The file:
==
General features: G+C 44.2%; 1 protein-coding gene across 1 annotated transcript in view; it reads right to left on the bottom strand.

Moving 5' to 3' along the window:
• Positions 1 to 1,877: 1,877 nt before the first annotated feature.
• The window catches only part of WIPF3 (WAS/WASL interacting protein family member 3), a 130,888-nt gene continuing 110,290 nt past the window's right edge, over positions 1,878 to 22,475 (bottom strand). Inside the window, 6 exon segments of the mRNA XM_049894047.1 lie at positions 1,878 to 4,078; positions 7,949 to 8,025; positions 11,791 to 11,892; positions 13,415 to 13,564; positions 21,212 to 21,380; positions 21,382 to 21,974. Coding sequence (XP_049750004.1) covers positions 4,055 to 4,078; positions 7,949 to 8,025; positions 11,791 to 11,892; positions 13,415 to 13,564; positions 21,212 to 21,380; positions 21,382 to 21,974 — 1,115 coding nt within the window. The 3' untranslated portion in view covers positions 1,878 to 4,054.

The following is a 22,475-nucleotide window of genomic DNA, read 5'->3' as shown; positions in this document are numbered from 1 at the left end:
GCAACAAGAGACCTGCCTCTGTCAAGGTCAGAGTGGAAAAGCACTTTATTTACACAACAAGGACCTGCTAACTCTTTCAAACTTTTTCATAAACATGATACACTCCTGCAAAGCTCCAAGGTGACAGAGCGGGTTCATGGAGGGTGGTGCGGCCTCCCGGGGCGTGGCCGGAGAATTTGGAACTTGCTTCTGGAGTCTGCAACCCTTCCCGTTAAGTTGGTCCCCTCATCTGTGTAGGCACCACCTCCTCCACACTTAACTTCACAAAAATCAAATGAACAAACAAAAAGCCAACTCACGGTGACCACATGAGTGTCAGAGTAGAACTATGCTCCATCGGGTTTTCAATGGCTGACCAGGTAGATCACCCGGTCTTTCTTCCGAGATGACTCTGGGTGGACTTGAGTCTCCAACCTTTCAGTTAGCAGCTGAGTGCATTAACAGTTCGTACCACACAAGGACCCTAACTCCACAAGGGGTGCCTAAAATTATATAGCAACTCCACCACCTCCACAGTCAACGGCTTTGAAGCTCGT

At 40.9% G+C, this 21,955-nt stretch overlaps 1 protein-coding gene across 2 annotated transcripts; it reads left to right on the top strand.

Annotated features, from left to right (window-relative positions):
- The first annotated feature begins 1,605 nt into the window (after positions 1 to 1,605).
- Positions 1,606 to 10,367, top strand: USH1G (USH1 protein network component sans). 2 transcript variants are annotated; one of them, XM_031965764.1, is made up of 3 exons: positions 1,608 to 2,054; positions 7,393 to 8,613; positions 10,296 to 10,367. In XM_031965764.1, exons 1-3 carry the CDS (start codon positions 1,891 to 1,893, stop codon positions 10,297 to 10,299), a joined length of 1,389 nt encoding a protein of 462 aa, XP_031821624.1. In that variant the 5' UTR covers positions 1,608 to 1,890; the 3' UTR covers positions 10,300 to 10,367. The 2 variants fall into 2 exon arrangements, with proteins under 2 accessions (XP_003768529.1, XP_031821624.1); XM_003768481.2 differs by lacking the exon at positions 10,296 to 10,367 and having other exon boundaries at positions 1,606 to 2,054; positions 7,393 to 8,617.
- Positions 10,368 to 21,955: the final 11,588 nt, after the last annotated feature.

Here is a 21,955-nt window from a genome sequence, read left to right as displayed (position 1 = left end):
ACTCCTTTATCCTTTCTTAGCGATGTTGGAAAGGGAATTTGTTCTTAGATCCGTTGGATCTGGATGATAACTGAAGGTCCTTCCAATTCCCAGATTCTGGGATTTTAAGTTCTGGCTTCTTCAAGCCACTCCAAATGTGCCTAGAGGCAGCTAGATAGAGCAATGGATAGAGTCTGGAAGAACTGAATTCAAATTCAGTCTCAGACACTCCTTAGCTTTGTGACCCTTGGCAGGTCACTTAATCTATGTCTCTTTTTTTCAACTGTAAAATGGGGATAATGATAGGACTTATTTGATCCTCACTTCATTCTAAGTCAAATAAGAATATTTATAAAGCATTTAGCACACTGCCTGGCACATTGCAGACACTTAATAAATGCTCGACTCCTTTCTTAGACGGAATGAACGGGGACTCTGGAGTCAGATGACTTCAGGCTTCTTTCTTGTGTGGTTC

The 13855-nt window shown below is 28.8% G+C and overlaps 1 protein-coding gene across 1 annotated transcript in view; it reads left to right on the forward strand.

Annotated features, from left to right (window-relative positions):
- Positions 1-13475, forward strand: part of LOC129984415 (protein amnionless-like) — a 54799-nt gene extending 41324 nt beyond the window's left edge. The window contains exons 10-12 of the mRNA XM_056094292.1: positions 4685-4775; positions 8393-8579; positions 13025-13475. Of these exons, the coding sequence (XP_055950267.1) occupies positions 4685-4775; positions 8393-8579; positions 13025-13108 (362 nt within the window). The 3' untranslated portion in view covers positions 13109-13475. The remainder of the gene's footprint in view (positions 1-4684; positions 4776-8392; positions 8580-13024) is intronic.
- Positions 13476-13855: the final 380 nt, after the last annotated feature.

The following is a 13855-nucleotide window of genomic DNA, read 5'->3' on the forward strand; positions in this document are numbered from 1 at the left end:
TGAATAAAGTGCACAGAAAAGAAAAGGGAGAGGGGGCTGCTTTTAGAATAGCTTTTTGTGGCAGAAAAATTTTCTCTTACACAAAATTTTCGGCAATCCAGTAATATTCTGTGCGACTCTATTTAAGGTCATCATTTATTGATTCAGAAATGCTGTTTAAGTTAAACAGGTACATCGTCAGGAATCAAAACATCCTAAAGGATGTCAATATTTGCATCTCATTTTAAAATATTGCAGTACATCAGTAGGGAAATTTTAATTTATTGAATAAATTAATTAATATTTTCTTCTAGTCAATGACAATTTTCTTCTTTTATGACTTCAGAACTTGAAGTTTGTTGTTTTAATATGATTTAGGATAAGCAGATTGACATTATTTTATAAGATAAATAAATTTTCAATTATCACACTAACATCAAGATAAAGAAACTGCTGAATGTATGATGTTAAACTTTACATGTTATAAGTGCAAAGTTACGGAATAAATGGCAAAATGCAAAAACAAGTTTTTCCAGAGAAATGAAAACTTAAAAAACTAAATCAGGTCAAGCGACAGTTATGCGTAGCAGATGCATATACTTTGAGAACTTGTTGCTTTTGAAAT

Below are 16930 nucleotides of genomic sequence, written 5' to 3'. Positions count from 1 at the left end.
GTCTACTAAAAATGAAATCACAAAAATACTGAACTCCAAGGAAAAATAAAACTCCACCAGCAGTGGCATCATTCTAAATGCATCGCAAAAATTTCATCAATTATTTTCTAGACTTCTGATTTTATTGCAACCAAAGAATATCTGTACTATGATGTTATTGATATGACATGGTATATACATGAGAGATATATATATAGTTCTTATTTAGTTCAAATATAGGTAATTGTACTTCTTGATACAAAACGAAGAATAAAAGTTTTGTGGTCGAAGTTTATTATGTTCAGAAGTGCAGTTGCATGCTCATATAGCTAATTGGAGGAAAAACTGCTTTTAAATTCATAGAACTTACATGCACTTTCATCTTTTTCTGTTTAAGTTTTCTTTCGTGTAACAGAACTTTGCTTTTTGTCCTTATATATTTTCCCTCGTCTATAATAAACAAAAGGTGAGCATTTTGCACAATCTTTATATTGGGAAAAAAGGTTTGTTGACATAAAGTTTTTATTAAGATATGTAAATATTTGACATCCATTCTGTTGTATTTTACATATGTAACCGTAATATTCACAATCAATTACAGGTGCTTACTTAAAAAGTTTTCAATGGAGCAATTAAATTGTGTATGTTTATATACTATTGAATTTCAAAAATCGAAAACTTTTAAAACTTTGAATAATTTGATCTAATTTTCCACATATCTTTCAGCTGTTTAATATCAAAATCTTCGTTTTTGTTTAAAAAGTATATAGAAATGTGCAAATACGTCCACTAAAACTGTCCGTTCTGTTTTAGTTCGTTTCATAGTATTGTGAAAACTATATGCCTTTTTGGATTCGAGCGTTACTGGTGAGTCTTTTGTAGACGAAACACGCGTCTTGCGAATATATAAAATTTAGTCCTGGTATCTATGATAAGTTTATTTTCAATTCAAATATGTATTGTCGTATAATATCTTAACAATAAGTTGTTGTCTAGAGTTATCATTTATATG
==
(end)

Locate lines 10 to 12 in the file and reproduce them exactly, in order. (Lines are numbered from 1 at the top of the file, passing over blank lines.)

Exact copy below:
- Positions 1,606 to 10,367, top strand: USH1G (USH1 protein network component sans). 2 transcript variants are annotated; one of them, XM_031965764.1, is made up of 3 exons: positions 1,608 to 2,054; positions 7,393 to 8,613; positions 10,296 to 10,367. In XM_031965764.1, exons 1-3 carry the CDS (start codon positions 1,891 to 1,893, stop codon positions 10,297 to 10,299), a joined length of 1,389 nt encoding a protein of 462 aa, XP_031821624.1. In that variant the 5' UTR covers positions 1,608 to 1,890; the 3' UTR covers positions 10,300 to 10,367. The 2 variants fall into 2 exon arrangements, with proteins under 2 accessions (XP_003768529.1, XP_031821624.1); XM_003768481.2 differs by lacking the exon at positions 10,296 to 10,367 and having other exon boundaries at positions 1,606 to 2,054; positions 7,393 to 8,617.
- Positions 10,368 to 21,955: the final 11,588 nt, after the last annotated feature.

Here is a 21,955-nt window from a genome sequence, read left to right as displayed (position 1 = left end):